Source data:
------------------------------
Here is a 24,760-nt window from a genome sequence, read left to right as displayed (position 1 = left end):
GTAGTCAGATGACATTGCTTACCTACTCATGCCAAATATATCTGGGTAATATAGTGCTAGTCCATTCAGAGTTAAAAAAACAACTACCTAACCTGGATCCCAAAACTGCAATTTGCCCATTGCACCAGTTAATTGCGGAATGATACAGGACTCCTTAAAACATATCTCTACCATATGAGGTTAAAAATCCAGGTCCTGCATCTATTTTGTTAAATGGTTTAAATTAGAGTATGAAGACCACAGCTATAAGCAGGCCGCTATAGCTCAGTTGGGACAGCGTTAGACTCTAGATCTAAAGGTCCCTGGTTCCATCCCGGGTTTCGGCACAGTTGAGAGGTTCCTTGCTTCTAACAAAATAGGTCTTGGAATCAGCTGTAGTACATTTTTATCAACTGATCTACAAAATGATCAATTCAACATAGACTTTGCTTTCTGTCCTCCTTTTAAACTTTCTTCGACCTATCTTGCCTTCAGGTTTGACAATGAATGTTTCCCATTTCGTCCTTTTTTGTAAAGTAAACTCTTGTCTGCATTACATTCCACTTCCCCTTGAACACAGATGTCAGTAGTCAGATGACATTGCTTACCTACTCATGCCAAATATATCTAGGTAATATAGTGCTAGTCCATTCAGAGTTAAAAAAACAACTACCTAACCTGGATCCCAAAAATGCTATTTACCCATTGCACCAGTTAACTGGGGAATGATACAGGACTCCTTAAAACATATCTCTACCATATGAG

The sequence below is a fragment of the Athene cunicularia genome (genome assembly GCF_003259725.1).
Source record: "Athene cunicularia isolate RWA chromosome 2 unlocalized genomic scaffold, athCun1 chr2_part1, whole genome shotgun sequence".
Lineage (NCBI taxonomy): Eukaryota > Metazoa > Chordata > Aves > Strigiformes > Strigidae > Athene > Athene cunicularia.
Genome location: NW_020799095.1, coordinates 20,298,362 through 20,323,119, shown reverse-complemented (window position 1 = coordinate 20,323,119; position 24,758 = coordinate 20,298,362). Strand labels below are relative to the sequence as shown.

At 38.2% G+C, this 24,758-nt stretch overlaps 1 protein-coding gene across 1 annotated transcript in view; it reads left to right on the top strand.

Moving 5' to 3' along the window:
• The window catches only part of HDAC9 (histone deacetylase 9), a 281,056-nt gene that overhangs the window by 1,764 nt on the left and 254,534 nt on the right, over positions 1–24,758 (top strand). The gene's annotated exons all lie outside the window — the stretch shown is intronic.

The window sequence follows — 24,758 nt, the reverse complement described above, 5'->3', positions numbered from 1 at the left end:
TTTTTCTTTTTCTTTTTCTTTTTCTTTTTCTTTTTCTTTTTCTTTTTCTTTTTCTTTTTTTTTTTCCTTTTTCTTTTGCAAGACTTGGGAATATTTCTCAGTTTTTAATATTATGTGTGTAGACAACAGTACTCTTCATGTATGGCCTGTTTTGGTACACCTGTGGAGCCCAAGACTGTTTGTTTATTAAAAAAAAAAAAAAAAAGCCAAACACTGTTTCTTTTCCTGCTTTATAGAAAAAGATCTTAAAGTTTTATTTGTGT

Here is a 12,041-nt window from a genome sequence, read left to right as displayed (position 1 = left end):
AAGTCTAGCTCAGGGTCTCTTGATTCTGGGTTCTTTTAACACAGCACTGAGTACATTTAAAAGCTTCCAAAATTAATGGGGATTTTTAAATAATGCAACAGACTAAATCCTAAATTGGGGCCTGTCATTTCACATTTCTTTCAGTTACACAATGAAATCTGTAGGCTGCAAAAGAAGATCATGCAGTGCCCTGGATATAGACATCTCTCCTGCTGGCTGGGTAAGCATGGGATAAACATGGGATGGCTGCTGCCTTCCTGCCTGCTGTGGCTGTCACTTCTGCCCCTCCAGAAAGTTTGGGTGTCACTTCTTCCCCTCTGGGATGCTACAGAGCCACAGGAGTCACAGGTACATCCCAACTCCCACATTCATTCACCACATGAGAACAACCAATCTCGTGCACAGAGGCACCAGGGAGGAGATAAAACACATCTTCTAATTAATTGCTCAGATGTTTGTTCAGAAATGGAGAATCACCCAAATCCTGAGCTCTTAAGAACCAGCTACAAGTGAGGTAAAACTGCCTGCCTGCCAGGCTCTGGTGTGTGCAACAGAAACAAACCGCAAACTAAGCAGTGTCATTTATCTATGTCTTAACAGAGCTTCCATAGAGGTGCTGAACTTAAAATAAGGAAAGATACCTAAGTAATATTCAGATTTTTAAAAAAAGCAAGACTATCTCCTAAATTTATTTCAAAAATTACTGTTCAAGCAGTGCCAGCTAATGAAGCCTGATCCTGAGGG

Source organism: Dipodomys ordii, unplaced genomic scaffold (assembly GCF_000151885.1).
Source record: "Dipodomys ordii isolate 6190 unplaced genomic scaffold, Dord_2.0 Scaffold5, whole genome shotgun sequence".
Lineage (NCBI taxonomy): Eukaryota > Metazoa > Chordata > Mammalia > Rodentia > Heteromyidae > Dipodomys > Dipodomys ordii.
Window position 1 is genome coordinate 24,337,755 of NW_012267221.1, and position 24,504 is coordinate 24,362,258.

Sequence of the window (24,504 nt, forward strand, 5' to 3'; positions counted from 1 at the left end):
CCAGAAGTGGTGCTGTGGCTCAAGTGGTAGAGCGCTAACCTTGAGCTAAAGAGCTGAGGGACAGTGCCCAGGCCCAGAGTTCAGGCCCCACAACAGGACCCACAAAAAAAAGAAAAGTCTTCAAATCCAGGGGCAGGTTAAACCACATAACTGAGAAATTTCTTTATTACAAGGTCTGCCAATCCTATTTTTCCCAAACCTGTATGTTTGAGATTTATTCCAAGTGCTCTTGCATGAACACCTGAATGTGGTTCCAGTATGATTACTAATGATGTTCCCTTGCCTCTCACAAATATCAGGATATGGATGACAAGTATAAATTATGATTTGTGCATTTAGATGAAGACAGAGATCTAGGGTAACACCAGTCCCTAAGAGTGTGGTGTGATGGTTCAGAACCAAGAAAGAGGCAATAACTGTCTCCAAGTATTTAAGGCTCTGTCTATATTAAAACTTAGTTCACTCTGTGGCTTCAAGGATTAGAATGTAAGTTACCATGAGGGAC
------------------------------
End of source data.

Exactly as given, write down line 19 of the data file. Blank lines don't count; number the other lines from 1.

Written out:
CCAGAAGTGGTGCTGTGGCTCAAGTGGTAGAGCGCTAACCTTGAGCTAAAGAGCTGAGGGACAGTGCCCAGGCCCAGAGTTCAGGCCCCACAACAGGACCCACAAAAAAAAGAAAAGTCTTCAAATCCAGGGGCAGGTTAAACCACATAACTGAGAAATTTCTTTATTACAAGGTCTGCCAATCCTATTTTTCCCAAACCTGTATGTTTGAGATTTATTCCAAGTGCTCTTGCATGAACACCTGAATGTGGTTCCAGTATGATTACTAATGATGTTCCCTTGCCTCTCACAAATATCAGGATATGGATGACAAGTATAAATTATGATTTGTGCATTTAGATGAAGACAGAGATCTAGGGTAACACCAGTCCCTAAGAGTGTGGTGTGATGGTTCAGAACCAAGAAAGAGGCAATAACTGTCTCCAAGTATTTAAGGCTCTGTCTATATTAAAACTTAGTTCACTCTGTGGCTTCAAGGATTAGAATGTAAGTTACCATGAGGGAC